Introduction to Android 2.3 Gingerbread
Following in the tradition of alphabetically naming their new operating system, Android 2.3 will be named Gingerbread. While most Android users seem to have just gotten Android 2.2 “Froyo,” Google has been hard at work developing their latest tasty Android OS. So what could they have possibly improved on since Froyo? A lot actually. Dubbed the “fastest version of Android yet,” Android 2.3 promises improved performance for apps and games, new multimedia support, and new ways of communication including VOIP, video chat support, and near field communication (NFC) support. There were and still are many things that could be done to improve Android. Gingerbread takes on the many challenges and addresses many of the key ones extremely well
Overview of Android OS 2.3 Features
Here is a brief rundown of some of Gingerbread’s key features.
All-around performance improvements
Performance improvements with every update are a given. This is something that could always be improved upon. More specifically though Android 2.3 adds better multi-tasking through concurrent garbage collection, responsiveness to touch and input, better 3D graphics in games, and gyroscope support for games.
Revamped user interface
Android has undergone a modern facelift. It is more user friendly, faster to learn, and efficient. It looks very clean and sleek. I’m looking forward to the new black theme and all the new menus!
New, easy to use keyboard with multitouch
One of the biggest things missing on the stock Android keyboard which has been enabled in third party keyboards like the one found on the Motorla Droid X or Apple iPhone, is multitouch capability. Like typing on a regular keyboard, you can press multiple keys at the same time to say capitalize a letter, select symbols and numbers, etc… This will make typing so much easier and faster.
They keyboard is also more intuitive and learns from your typing history and habits. The keys are larger, easier to read, and repositioned for improved accuracy.
Better and global copy & paste
Now you will be able to copy, paste, and cut while entering text or viewing an email or webpage. Simply tap and hold on a word and make your selection with the two arrows.
More multimedia support
Support for new codecs and web video standards such as VP8 and WebM will be supported. AAC encoding and AMR wideband encoding has also been added. Additionally, a new audio effects API will allow developers to mix audio through an equalizer to add richness to sound and music. All in all, this adds up to a better audio and visual experience for you.
Improved power management (battery life)
A more efficient use of system resources leads to better battery life. Android 2.3 better manages multiple opened apps to ensure the best performance and battery life. The battery gauge history is now more accurately reported.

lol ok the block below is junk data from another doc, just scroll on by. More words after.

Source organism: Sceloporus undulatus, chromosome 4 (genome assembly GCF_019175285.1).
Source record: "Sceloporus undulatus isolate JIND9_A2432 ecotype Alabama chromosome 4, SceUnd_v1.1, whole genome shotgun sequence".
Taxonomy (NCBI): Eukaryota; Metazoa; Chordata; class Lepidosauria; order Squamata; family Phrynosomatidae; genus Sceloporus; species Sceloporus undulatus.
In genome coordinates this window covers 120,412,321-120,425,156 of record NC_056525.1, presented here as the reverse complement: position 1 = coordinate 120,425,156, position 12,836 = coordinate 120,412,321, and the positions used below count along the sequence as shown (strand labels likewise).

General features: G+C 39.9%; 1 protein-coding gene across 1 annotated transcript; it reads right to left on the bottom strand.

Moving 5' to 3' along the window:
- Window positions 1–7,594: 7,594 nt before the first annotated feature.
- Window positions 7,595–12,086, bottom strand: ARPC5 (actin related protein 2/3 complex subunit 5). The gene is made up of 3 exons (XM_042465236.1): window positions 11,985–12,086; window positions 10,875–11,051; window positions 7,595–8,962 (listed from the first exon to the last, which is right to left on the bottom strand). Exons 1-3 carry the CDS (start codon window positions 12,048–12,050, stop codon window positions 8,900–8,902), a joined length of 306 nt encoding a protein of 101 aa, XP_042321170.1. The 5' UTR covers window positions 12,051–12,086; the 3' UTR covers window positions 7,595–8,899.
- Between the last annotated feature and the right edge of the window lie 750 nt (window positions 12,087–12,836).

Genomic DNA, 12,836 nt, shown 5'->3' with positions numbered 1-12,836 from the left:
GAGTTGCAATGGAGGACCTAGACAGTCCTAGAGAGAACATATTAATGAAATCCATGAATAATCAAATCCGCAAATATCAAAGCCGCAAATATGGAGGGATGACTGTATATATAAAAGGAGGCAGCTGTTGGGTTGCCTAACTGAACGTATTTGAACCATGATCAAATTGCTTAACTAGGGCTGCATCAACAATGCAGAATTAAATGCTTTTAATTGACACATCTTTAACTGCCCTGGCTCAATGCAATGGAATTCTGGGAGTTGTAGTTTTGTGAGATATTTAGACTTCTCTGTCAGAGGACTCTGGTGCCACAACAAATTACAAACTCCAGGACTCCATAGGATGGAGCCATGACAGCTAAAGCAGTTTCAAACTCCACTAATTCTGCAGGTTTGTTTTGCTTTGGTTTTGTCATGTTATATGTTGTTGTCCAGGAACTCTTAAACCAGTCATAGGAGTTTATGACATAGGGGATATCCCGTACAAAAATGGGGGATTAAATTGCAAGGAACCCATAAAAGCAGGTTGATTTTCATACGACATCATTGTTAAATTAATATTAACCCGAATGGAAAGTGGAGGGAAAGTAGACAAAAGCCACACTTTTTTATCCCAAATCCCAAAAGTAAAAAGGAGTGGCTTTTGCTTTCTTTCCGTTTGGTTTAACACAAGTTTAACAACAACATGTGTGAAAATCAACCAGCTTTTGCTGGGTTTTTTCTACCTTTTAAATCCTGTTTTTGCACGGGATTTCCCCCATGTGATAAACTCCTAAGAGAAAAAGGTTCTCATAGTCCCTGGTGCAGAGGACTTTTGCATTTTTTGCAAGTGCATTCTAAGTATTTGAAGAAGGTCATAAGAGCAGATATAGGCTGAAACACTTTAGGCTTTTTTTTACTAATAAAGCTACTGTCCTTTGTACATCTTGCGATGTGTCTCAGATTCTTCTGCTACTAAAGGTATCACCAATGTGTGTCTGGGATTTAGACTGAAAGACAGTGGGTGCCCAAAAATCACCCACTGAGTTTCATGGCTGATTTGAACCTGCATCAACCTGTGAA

For phones that support it (like the Nexus S), users will be able to read near-field communication (NFC) tags that may be embedded in a poster, advertisement, or product. Like scannable QR barcodes, NFC tagging makes it faster to natively just touch and go without having to bring up an app and load the camera.
Native VOIP internet calling
Native support for making voice calls over your internet connection to others with SIP accounts can be done from the contacts page. Simply enter in a SIP address (phone number) to connect over the internet. This means free calls wherever you have internet coverage (Wi-Fi), natively. Somehow I have a feeling the carriers won’t be too happy with this feature. Last time around, they took away Froyo’s internet tethering and started charging for it!
When Can I Update to get Android 2.3?
How long will it take to get this update? If history provides any evidence, it will probably be a long few months down the road before upgrades are pushed out to all the capable Android phones. I would expect it to begin pushing out over the air (OTA) some time in Spring 2011. After all, it took Froyo a good half a year to get to a majority of the users. If you have a newer Android phone, you should be one of the first to get it. For those rocking older hardware, you may or may not even get the update. For many phones (like the T-Mobile G1), Android 2.2 never came, and 1.6 Donut was the last update it will ever get. To take full advantage of the new software, newer hardware is an unfortunate necessity. But I do have reason to believe that Froyo users will get the 2.3 update since it’s more of a minor revision that does bring about many new changes (page 1).
In the meantime, since the SDK has been released, custom ROMs for rooted users should be in the works as we speak! For a list of available Gingerbread ROMS for various phones like the HTC Evo 4G, Hero, Incredible, Desire, Eris, HD2, Sapphire (MyTouch 3G), see the compiled list at XDA.
If you just can’t wait, the Nexus One’s have already begun the update and are being pushed the Gingerbread OS. Or if a new phone is more to your liking, the Nexus S will come shipped with vanilla (stock) Android 2.3!
What’s Next for Android 3.0 Honeycomb?
Honeycomb is next in line for the Android platform. Wait, what you must be asking. Didn’t Google JUST release Android 2.3? Dubbed, 3.0, it should be quite an exciting and major release (denoted by the version 3). It has already been seen running on Motorola’s prototype “Stingray” tablet for Verizon. It is said to bring the usual performance improvements but also support for tablets and larger resolution devices. Expect a whole slew of Android tablets next year joining the Samsung Galaxy Tab to take on Apple’s iPad. What an interesting year 2011 will be for Android and the smartphone/tablet market.